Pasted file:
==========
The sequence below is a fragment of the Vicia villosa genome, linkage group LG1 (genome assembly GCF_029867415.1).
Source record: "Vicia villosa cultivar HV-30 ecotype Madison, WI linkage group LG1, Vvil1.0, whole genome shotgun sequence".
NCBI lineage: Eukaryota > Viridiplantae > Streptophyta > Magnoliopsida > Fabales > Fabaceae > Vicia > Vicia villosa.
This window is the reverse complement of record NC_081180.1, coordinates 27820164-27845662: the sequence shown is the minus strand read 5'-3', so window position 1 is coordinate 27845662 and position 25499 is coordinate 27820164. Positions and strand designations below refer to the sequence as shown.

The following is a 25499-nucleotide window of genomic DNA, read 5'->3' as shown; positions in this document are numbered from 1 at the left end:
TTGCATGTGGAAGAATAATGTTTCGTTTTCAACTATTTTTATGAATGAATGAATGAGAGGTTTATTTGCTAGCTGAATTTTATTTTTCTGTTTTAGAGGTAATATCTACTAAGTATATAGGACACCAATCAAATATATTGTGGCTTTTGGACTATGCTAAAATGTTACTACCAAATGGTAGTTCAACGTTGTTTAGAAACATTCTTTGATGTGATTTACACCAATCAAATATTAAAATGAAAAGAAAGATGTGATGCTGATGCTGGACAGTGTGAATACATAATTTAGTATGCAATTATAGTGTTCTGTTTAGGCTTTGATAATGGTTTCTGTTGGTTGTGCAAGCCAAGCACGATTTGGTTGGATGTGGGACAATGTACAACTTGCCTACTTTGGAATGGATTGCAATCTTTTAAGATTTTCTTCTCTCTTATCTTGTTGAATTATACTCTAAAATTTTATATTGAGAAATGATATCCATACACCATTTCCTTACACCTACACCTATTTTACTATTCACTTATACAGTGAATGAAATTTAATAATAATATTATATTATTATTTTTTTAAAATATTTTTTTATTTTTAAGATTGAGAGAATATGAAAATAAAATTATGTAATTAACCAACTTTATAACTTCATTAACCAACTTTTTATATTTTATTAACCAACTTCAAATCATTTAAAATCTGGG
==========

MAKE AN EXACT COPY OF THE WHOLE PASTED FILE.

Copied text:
The sequence below is a fragment of the Vicia villosa genome, linkage group LG1 (genome assembly GCF_029867415.1).
Source record: "Vicia villosa cultivar HV-30 ecotype Madison, WI linkage group LG1, Vvil1.0, whole genome shotgun sequence".
NCBI lineage: Eukaryota > Viridiplantae > Streptophyta > Magnoliopsida > Fabales > Fabaceae > Vicia > Vicia villosa.
This window is the reverse complement of record NC_081180.1, coordinates 27820164-27845662: the sequence shown is the minus strand read 5'-3', so window position 1 is coordinate 27845662 and position 25499 is coordinate 27820164. Positions and strand designations below refer to the sequence as shown.

The following is a 25499-nucleotide window of genomic DNA, read 5'->3' as shown; positions in this document are numbered from 1 at the left end:
TTGCATGTGGAAGAATAATGTTTCGTTTTCAACTATTTTTATGAATGAATGAATGAGAGGTTTATTTGCTAGCTGAATTTTATTTTTCTGTTTTAGAGGTAATATCTACTAAGTATATAGGACACCAATCAAATATATTGTGGCTTTTGGACTATGCTAAAATGTTACTACCAAATGGTAGTTCAACGTTGTTTAGAAACATTCTTTGATGTGATTTACACCAATCAAATATTAAAATGAAAAGAAAGATGTGATGCTGATGCTGGACAGTGTGAATACATAATTTAGTATGCAATTATAGTGTTCTGTTTAGGCTTTGATAATGGTTTCTGTTGGTTGTGCAAGCCAAGCACGATTTGGTTGGATGTGGGACAATGTACAACTTGCCTACTTTGGAATGGATTGCAATCTTTTAAGATTTTCTTCTCTCTTATCTTGTTGAATTATACTCTAAAATTTTATATTGAGAAATGATATCCATACACCATTTCCTTACACCTACACCTATTTTACTATTCACTTATACAGTGAATGAAATTTAATAATAATATTATATTATTATTTTTTTAAAATATTTTTTTATTTTTAAGATTGAGAGAATATGAAAATAAAATTATGTAATTAACCAACTTTATAACTTCATTAACCAACTTTTTATATTTTATTAACCAACTTCAAATCATTTAAAATCTGGG